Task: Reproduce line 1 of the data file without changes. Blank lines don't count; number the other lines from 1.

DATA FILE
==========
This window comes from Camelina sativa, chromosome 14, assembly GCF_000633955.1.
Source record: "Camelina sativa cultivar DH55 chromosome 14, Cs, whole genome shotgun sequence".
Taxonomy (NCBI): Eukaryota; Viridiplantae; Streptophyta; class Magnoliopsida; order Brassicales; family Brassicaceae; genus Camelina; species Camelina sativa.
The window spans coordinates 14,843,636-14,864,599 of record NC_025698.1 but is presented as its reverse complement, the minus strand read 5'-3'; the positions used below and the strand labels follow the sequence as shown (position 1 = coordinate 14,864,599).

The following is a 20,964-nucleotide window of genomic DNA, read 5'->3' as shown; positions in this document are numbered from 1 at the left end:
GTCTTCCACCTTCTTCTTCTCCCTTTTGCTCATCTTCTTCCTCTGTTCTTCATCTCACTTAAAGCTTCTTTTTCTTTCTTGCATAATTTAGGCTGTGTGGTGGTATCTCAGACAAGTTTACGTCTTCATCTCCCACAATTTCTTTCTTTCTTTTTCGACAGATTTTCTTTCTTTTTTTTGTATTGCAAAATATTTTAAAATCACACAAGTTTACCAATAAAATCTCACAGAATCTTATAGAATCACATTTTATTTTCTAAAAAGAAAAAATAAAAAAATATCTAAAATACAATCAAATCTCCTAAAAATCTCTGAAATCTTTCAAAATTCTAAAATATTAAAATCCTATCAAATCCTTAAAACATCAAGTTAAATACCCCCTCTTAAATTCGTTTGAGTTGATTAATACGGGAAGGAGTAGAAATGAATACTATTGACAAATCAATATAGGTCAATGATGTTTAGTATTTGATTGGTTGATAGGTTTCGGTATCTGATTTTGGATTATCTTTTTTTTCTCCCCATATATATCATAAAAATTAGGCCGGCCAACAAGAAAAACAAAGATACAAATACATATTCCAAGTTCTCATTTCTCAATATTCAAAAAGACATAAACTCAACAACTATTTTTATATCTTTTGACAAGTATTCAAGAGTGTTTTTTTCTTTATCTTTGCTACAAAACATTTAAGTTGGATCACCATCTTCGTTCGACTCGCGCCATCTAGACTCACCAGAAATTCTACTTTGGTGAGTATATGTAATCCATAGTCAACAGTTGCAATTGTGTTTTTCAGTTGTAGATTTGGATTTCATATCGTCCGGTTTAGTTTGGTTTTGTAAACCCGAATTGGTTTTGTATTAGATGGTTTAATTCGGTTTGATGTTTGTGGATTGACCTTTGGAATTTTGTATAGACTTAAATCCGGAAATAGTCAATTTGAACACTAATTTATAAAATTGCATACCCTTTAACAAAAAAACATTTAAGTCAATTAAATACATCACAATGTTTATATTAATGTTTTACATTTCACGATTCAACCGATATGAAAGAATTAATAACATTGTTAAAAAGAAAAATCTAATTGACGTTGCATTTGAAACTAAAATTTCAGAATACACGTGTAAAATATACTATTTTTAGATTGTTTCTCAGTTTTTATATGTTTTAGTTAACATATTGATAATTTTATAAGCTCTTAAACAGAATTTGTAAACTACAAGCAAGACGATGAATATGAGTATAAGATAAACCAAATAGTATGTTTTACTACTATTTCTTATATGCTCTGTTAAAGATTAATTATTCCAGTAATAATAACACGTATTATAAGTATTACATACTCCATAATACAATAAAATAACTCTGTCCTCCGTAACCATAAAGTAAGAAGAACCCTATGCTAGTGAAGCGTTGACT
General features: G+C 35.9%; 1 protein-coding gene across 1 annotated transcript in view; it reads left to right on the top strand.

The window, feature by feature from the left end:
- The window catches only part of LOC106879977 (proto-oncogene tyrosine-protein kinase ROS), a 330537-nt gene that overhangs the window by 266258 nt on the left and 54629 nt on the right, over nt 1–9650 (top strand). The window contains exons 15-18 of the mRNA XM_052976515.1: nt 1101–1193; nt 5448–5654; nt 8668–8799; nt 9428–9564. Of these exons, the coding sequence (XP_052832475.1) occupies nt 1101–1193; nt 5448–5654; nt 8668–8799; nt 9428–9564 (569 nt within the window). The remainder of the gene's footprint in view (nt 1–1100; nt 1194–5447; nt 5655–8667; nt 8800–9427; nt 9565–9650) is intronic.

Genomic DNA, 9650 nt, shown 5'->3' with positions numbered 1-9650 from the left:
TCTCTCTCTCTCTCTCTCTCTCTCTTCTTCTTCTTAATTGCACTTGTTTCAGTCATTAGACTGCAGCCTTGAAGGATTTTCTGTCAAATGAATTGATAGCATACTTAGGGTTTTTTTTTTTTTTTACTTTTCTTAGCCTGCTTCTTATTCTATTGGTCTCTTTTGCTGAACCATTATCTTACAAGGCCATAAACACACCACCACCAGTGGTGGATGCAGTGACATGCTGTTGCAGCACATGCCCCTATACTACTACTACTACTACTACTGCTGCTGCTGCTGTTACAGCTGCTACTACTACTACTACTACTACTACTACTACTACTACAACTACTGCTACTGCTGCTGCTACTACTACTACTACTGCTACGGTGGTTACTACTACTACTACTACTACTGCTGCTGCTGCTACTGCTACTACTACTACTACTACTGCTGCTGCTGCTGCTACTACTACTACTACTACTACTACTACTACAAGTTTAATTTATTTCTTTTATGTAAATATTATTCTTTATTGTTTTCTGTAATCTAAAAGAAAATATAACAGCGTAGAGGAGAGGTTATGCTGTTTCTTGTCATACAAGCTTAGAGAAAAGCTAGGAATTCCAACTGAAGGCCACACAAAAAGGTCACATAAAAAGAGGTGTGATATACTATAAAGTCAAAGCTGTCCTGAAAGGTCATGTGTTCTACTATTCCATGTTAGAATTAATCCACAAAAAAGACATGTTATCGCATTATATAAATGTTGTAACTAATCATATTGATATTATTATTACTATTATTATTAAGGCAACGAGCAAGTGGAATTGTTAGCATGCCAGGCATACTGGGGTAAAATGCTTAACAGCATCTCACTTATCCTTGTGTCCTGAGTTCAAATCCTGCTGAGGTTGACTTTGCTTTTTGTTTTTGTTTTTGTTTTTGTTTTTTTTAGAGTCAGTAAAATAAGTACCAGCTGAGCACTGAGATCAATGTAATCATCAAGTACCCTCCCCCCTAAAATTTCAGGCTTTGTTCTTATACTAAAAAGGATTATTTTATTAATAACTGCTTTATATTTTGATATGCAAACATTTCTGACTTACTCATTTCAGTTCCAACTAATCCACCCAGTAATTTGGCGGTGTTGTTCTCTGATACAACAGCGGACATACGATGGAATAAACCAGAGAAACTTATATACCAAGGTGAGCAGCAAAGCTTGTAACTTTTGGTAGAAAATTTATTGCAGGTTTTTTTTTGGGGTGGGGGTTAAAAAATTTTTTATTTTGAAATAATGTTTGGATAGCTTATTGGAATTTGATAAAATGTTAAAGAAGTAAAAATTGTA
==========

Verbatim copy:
This window comes from Camelina sativa, chromosome 14, assembly GCF_000633955.1.